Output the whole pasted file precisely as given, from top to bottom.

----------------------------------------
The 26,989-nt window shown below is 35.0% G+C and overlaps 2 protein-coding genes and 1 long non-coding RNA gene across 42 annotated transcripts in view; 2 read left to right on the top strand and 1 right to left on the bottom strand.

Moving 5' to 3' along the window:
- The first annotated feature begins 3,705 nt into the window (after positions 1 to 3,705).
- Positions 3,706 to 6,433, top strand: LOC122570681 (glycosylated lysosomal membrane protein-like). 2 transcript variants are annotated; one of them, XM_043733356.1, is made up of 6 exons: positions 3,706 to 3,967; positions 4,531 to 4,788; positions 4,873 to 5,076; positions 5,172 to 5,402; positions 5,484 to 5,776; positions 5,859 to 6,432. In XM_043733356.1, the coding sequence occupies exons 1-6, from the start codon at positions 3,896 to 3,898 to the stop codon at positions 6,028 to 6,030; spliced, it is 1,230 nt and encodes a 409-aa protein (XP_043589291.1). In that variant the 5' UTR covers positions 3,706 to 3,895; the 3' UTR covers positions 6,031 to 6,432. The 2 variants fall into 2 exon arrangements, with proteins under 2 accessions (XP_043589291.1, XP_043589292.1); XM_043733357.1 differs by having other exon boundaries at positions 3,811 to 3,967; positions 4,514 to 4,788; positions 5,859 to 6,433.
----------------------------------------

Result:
The 26,989-nt window shown below is 35.0% G+C and overlaps 2 protein-coding genes and 1 long non-coding RNA gene across 42 annotated transcripts in view; 2 read left to right on the top strand and 1 right to left on the bottom strand.

Moving 5' to 3' along the window:
- The first annotated feature begins 3,705 nt into the window (after positions 1 to 3,705).
- Positions 3,706 to 6,433, top strand: LOC122570681 (glycosylated lysosomal membrane protein-like). 2 transcript variants are annotated; one of them, XM_043733356.1, is made up of 6 exons: positions 3,706 to 3,967; positions 4,531 to 4,788; positions 4,873 to 5,076; positions 5,172 to 5,402; positions 5,484 to 5,776; positions 5,859 to 6,432. In XM_043733356.1, the coding sequence occupies exons 1-6, from the start codon at positions 3,896 to 3,898 to the stop codon at positions 6,028 to 6,030; spliced, it is 1,230 nt and encodes a 409-aa protein (XP_043589291.1). In that variant the 5' UTR covers positions 3,706 to 3,895; the 3' UTR covers positions 6,031 to 6,432. The 2 variants fall into 2 exon arrangements, with proteins under 2 accessions (XP_043589291.1, XP_043589292.1); XM_043733357.1 differs by having other exon boundaries at positions 3,811 to 3,967; positions 4,514 to 4,788; positions 5,859 to 6,433.